The windbags of the Christian Right often claim that Christians are being persecuted as part of their demagoguery used to shake down money from the ignorant and uninformed. Sadly, the news media generally gives these professional Christians a pass and never challenges their experts or asks hard questions that, if asked, would cause the Christianist story line to begin to unravel. Fortunately, the same rules do not apply in litigation in court cases and the experts cannot avoid cross-examination that can readily expose their lies and/or demonstrate that their claims boil down to nothing more than religious based bigotry and animus.
Instead, today's Christian extremists if they have their way would plot, scheme and work to take away the civil legal rights of others hidden behind a veil of secrecy. Unfortunately, a new Newsweek article plays to the Christianists advantage by yet again mouthing their lies with little serious challenge.
While the article does quote Justice Antonin Scalia's statements that democracy requires some courage, the piece fails to rise to serious reporting. Here are some highlights:
One of the hot new trends in litigation this year is fear. Witnesses in important gay-rights cases have claimed they were too afraid to testify because they feared they would be subject to reprisals for their views. It's one thing to hear this kind of talk from eyewitnesses in gang shootings. But now it has become a common complaint among opponents of gay rights who say they are afraid to take part in civic life.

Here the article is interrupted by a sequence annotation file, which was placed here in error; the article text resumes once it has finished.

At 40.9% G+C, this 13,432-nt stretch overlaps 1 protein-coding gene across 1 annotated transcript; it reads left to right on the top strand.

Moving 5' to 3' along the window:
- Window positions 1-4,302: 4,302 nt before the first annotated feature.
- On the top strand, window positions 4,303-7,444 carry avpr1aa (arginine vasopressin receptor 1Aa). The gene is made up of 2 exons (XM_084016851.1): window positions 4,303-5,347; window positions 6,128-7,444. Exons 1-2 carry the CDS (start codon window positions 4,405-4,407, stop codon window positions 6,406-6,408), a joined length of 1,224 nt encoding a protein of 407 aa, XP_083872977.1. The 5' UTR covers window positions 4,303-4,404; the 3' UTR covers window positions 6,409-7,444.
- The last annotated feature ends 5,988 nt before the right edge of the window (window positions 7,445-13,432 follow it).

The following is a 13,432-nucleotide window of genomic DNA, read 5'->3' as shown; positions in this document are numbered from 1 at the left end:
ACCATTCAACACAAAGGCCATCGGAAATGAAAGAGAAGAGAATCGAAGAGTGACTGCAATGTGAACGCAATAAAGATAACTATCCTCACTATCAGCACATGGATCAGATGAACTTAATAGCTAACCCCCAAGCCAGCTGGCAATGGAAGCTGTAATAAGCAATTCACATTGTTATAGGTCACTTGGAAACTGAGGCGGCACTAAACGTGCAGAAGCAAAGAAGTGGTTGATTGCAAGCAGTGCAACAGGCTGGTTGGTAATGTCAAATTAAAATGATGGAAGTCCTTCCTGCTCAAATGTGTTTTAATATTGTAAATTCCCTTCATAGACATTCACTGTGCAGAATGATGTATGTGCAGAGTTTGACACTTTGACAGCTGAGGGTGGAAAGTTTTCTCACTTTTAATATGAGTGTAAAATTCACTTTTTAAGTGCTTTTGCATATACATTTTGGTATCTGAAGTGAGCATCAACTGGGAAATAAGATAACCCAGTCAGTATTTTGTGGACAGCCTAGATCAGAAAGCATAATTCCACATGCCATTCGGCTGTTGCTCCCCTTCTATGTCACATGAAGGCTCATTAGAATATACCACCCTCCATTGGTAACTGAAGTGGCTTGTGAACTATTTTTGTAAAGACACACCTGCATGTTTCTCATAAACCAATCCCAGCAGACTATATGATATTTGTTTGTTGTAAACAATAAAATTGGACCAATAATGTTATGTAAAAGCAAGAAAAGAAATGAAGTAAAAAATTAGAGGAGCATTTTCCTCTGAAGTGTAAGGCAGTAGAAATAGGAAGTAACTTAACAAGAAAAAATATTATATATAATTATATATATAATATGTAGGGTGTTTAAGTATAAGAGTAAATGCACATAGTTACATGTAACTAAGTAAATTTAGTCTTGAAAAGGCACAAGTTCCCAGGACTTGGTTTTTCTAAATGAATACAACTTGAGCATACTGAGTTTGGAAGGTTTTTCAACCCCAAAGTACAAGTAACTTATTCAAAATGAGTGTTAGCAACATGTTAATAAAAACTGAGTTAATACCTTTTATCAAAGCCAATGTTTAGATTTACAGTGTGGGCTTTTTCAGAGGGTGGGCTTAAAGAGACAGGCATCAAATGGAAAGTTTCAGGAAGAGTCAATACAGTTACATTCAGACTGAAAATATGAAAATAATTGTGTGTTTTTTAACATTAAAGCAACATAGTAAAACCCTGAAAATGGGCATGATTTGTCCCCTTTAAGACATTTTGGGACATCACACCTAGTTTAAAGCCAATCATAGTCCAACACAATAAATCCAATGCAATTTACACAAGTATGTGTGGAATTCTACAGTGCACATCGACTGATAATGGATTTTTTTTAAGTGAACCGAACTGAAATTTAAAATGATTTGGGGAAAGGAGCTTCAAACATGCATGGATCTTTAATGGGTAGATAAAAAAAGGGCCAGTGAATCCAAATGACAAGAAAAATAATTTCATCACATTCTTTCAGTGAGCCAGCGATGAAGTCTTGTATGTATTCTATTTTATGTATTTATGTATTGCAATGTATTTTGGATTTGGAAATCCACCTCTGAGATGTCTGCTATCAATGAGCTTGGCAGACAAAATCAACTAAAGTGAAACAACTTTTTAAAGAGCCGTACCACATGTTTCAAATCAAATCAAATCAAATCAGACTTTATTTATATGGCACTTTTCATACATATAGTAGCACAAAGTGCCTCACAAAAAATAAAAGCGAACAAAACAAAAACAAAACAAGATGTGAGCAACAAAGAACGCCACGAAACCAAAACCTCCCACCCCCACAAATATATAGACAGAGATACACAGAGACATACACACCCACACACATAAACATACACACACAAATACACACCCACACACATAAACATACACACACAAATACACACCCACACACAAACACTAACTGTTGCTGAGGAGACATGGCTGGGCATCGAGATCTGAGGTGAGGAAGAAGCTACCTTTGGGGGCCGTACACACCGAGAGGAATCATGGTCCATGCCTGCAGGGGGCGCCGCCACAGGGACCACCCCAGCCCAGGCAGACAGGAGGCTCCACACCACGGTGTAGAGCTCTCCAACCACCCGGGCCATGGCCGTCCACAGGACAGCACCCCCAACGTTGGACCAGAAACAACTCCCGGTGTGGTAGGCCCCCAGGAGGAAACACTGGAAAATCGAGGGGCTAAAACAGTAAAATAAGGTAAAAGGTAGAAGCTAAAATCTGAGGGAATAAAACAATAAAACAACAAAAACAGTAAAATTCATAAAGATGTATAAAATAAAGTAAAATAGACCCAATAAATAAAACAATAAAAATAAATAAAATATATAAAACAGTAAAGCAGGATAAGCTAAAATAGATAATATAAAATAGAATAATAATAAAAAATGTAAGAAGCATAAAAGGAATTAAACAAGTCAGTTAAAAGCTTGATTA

The conservative majority of the [U.S. Supreme] court sympathized with the anti-gay-marriage witnesses even though, as Justice Stephen Breyer pointed out in dissent, these terrified witnesses were "experts or advocates who have either already appeared on television or Internet broadcasts." The trial went dark.
In mid-January, when the supporters of Prop 8 cut their witness list from six to just two, they again said that their witnesses were too afraid to testify.
This spring the Supreme Court heard another case involving frightened citizens in Washington state. They had successfully campaigned to put a referendum on the ballot that would have allowed voters to reverse a state law granting certain benefits to domestic partners. After the measure was defeated, the group that pushed for it asked the Supreme Court to keep the 138,000 signatures on the ballot petitions private. Their argument was based heavily on the harassment suffered by proponents of California's Proposition 8. James Bopp, who argued for the ballot signatories, warned the court that gay-rights activists planned to post the names of anyone who had signed a petition on the Internet.
While he acknowledged that threats of violence and hate mail can be scary, Justice Antonin Scalia dismissed concerns that one's political opponents are just a mouseclick away from hunting you down as "touchy-feely, oh-so-sensitive" and warned that "you can't run a democracy this way, with everybody being afraid of having his political positions known."
The same folks who oppose making signatures public are waging a war to do away with campaign-finance rules that would require disclosing the names of campaign donors. They argue that all such moves expose contributors to intimidation. Justice Clarence Thomas agreed in a concurring opinion in the court's blockbuster campaign-finance case: "I cannot endorse a view of the First Amendment that subjects citizens of this Nation to death threats, ruined careers, damaged or defaced property, or pre-emptive and threatening warning letters as the price for engaging in 'core political speech,'" he wrote.
It's pretty sad that those who would readily denigrate the lives of others, take away constitutional rights of others and spread hatred in general are being coddled as if they were the victims. It is also a very frightening development for the political future of the nation if groups are allowed to secretly conspire and inject religion into the civil laws without having to every reveal their identities.